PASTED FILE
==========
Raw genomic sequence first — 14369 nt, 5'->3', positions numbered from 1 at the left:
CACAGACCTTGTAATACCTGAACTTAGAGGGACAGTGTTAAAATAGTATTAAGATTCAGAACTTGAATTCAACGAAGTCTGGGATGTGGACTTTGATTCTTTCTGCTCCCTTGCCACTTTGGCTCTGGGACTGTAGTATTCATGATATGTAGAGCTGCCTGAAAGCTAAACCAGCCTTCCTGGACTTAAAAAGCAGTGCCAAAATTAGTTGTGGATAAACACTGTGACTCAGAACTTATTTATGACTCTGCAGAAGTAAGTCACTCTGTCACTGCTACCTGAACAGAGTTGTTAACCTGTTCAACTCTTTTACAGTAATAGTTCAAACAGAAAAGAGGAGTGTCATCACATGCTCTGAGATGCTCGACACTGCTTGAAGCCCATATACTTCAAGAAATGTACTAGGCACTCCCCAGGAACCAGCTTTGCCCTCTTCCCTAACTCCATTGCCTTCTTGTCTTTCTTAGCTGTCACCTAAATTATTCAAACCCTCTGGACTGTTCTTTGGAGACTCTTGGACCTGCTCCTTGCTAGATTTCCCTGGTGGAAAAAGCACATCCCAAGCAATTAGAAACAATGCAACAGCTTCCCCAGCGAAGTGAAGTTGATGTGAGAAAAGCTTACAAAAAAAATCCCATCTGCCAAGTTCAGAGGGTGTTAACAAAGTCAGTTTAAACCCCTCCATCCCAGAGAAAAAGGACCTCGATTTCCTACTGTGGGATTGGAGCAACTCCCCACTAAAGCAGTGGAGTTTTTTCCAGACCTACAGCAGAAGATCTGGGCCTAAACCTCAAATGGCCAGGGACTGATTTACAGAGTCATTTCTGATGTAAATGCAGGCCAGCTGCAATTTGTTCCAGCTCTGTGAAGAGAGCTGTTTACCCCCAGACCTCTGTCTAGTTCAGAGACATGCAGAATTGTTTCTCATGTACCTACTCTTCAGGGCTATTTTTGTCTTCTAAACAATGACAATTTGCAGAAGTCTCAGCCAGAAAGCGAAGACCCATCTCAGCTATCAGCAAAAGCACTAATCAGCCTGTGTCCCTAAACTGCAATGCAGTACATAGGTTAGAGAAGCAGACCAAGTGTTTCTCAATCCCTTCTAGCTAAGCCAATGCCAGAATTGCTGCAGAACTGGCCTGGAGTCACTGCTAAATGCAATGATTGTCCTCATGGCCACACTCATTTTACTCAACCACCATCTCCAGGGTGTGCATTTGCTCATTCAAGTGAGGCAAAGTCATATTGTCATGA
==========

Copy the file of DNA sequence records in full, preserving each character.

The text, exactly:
Raw genomic sequence first — 14369 nt, 5'->3', positions numbered from 1 at the left:
CACAGACCTTGTAATACCTGAACTTAGAGGGACAGTGTTAAAATAGTATTAAGATTCAGAACTTGAATTCAACGAAGTCTGGGATGTGGACTTTGATTCTTTCTGCTCCCTTGCCACTTTGGCTCTGGGACTGTAGTATTCATGATATGTAGAGCTGCCTGAAAGCTAAACCAGCCTTCCTGGACTTAAAAAGCAGTGCCAAAATTAGTTGTGGATAAACACTGTGACTCAGAACTTATTTATGACTCTGCAGAAGTAAGTCACTCTGTCACTGCTACCTGAACAGAGTTGTTAACCTGTTCAACTCTTTTACAGTAATAGTTCAAACAGAAAAGAGGAGTGTCATCACATGCTCTGAGATGCTCGACACTGCTTGAAGCCCATATACTTCAAGAAATGTACTAGGCACTCCCCAGGAACCAGCTTTGCCCTCTTCCCTAACTCCATTGCCTTCTTGTCTTTCTTAGCTGTCACCTAAATTATTCAAACCCTCTGGACTGTTCTTTGGAGACTCTTGGACCTGCTCCTTGCTAGATTTCCCTGGTGGAAAAAGCACATCCCAAGCAATTAGAAACAATGCAACAGCTTCCCCAGCGAAGTGAAGTTGATGTGAGAAAAGCTTACAAAAAAAATCCCATCTGCCAAGTTCAGAGGGTGTTAACAAAGTCAGTTTAAACCCCTCCATCCCAGAGAAAAAGGACCTCGATTTCCTACTGTGGGATTGGAGCAACTCCCCACTAAAGCAGTGGAGTTTTTTCCAGACCTACAGCAGAAGATCTGGGCCTAAACCTCAAATGGCCAGGGACTGATTTACAGAGTCATTTCTGATGTAAATGCAGGCCAGCTGCAATTTGTTCCAGCTCTGTGAAGAGAGCTGTTTACCCCCAGACCTCTGTCTAGTTCAGAGACATGCAGAATTGTTTCTCATGTACCTACTCTTCAGGGCTATTTTTGTCTTCTAAACAATGACAATTTGCAGAAGTCTCAGCCAGAAAGCGAAGACCCATCTCAGCTATCAGCAAAAGCACTAATCAGCCTGTGTCCCTAAACTGCAATGCAGTACATAGGTTAGAGAAGCAGACCAAGTGTTTCTCAATCCCTTCTAGCTAAGCCAATGCCAGAATTGCTGCAGAACTGGCCTGGAGTCACTGCTAAATGCAATGATTGTCCTCATGGCCACACTCATTTTACTCAACCACCATCTCCAGGGTGTGCATTTGCTCATTCAAGTGAGGCAAAGTCATATTGTCATGA